Freedom is a Choice


In my younger days, I didn’t understand the freedom of choice. In my younger days, I wasn’t good at the “like water on a duck’s back” thing. But then, I wasn’t a duck. I’m still not a duck, but I’ve learned to quack less and just let the water run off instead of splashing and gnashing as human nature tempts me to do.

Ducks are good at that. Their feathers are designed to shed water instead of absorbing it, or else they’d be drowning like a sewer rat instead of gliding like a duck. While the down on their bellies insulates, it’s the feathers that shed the water.

I think we can learn to float through life’s ripples if we recognize a few things. We can fight the tide or ride the waves. While we often don’t have a say in what life hands us, we can still choose our response.


There was a professor I had in Freshmen English 101.  He gave us a writing assignment one day in early July, and I still remember it forty years later.

Standing in front of the class he told us, “We are about to celebrate the birth of America this weekend. We call our country a free country. We say that we live in a free world. We say this is a democracy, and we are free to choose what we do. Many others do not have the opportunities you have. However, in spite of your opportunities, there are many choices you have not been able to make.”

Holding up his fingers, he listed several: “where you were born; where you went to school; your parents. Our country does not give you a choice in attending school. You don’t choose your textbooks, and many times, you can’t choose your teachers. So how, I ask you, can you say that you have freedom of choice?”

Prove to me that you have freedom of choice when you have not had control over your heritage, your country, or the year of your birth. Answer the question in 500 words or less, and you’re free to go.”


I think about that assignment every July 4th, and I know I answered correctly.

I thought about that question again recently when Dave and I attended a foster parenting class for re-certification.  We listened to a former foster child share his experiences growing up in a foster home. Removed from his family as an infant, he experienced physical, emotional and sexual abuse for years. He made some choices that veered him off a straight course; then he decided to make different choices that would lead him in the right direction.

This gentleman is where he is today because of those choices. He’s working with other foster kids, helping them find their way when they become of age. I wonder how many times during his discourse I heard him say, “Life is 10% what happens to you and 90% what you do with it.”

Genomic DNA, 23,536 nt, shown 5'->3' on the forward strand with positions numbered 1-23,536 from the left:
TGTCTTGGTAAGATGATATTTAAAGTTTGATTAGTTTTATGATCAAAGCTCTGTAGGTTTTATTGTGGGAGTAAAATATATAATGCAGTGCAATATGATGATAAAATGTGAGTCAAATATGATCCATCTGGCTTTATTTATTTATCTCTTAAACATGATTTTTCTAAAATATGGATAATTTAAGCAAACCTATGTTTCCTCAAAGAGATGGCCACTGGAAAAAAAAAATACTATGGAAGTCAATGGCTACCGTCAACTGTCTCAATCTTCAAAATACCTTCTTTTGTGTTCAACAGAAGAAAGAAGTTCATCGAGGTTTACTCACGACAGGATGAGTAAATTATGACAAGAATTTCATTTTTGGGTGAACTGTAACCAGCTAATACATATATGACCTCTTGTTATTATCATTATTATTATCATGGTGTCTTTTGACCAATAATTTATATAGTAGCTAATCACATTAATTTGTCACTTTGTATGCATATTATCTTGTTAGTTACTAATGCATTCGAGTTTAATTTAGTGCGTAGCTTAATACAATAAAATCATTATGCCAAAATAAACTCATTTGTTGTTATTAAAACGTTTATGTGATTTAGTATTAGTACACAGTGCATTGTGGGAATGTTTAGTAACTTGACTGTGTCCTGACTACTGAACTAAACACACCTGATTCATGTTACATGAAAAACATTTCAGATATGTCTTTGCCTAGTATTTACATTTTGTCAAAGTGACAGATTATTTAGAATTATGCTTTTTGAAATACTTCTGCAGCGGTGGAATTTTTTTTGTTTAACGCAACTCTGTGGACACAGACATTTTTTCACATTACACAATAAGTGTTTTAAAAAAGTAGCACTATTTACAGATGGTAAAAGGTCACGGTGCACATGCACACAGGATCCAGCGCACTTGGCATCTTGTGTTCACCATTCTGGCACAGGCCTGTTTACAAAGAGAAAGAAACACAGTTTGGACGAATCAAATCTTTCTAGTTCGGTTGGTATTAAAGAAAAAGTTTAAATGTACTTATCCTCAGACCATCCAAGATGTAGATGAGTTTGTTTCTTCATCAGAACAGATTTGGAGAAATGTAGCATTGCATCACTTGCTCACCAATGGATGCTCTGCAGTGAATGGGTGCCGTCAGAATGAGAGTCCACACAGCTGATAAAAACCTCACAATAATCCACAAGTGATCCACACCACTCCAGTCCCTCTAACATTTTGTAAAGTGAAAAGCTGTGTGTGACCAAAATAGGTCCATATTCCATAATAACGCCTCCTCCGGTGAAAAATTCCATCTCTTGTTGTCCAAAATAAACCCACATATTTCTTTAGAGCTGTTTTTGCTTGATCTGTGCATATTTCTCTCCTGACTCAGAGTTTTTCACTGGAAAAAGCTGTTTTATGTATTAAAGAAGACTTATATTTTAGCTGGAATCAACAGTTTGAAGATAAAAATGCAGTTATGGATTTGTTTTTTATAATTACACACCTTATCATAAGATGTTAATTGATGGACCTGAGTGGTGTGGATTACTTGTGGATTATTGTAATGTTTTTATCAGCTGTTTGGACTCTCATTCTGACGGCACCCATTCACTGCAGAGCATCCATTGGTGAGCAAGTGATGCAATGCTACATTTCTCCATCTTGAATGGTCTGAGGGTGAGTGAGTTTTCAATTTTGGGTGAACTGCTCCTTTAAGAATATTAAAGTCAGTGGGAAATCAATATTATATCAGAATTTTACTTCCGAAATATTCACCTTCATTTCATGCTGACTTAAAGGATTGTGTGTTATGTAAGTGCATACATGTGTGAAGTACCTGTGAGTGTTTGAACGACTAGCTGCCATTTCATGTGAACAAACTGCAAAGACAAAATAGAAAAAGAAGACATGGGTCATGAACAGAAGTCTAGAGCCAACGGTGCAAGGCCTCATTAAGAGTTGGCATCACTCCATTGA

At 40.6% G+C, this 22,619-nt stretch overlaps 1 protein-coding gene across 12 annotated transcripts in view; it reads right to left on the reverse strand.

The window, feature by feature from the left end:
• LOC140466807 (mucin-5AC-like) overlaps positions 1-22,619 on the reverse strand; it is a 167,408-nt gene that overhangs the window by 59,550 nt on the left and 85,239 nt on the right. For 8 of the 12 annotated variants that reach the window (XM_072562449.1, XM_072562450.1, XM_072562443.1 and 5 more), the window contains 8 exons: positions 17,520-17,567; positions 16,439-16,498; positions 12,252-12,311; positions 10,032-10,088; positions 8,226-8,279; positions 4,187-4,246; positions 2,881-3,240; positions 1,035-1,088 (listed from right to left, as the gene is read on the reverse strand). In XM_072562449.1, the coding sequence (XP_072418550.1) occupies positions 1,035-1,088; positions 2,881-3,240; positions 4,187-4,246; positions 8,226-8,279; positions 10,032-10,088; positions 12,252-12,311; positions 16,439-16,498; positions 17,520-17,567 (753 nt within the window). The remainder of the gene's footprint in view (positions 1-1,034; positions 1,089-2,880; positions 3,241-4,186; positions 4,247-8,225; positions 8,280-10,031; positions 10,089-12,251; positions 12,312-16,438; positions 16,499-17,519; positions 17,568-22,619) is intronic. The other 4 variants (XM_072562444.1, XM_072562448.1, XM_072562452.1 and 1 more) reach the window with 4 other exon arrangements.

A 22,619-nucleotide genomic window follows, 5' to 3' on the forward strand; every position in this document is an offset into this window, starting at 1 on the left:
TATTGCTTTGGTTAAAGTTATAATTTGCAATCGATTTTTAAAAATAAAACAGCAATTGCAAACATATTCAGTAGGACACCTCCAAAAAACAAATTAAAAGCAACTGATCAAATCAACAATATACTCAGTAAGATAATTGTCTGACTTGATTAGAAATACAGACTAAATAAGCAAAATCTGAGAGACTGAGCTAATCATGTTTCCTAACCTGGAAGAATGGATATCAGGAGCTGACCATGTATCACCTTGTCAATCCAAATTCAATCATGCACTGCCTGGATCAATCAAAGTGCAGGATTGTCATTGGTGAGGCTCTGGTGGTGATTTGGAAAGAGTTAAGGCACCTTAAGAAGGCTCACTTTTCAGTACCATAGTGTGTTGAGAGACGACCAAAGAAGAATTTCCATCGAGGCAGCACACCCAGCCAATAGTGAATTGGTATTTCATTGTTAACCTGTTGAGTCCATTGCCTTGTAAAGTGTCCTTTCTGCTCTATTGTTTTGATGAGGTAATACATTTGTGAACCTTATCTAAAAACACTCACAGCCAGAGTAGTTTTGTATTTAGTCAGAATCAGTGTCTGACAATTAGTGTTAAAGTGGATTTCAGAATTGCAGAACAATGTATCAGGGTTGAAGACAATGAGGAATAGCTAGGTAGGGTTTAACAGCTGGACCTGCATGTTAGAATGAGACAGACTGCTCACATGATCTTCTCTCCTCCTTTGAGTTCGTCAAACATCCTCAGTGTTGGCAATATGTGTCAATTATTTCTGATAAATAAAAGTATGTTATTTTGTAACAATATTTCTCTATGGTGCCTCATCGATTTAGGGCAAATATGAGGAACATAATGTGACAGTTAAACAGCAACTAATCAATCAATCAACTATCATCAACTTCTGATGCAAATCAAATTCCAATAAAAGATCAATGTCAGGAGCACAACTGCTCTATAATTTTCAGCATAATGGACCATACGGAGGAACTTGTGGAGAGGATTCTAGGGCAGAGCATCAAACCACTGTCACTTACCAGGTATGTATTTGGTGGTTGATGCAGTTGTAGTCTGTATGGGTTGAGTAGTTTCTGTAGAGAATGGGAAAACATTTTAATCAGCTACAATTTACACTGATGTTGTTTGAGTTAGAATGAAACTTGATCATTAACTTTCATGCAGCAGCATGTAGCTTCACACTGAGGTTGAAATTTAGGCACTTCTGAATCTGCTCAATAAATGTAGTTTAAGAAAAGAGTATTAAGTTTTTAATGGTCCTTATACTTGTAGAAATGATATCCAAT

It’s true. I know that’s easy for me to say when I haven’t suffered like so many people have, not only in other countries but in our country as well.

I’m not here to tell you that I do it all right or that my 90% responses have always taken me in the right direction.   But I know that the choices I make today will affect where I will be heading tomorrow. Those choices, in turn, will affect my destination.

I know that because I’ve experienced it. I know that in part because I’ve been the brunt of bitterness that has sprouted from the responses of others who have been wronged. I know that because I reckon with the fact that no one can make me do or not do something unless I make the choice to allow them.

The other evening during a kid’s class, one child said to me, “She made me so mad.”


“Oh no she didn’t,” I countered. “You made the choice to get mad. Nobody makes you get mad but you.”

She’s still pondering on that one, but one day she’ll figure out that I am right.

It’s true. I can let the anger and bitterness and hate run off my back or I can harbor a grudge and let it grow, infecting those around me. I might not have a choice on what has happened to me, but I do have a choice in how I respond.

No, I didn’t get to choose my family or my community; I didn’t get to choose the church in which I was raised or the country of my residence. But what I do with who I am, that is my choice.

Life isn’t fair. All things are not equal. Children are born into homes where they are unwanted at most and harmed at worst. They have no control over what happens to them as infants, toddlers, and children. That’s the 10%. There’s still another 90% out there that can make a difference as we grow older and mature.

So on this 4th of July, don’t forget to remember that our country might give you freedom, but you are the one who can live it every day.

On this 4th of July, remember that while you can’t choose the consequences of your choices, you can still make those choices. Because what you do with who you are, that is your choice.


Sometimes it has helped me to think about where I want to be a year from now; then I take the steps necessary now to get me there then. ‘Trouble is, most of us don’t take the time to think about where we want to be then. We’re so busy fighting the waves now that we never set our eyes on the horizon.

No matter what life has dealt me, I still get to choose how I respond. I get to choose what I will say and what I will do. And that is a freedom that no one, ever, can take from me.



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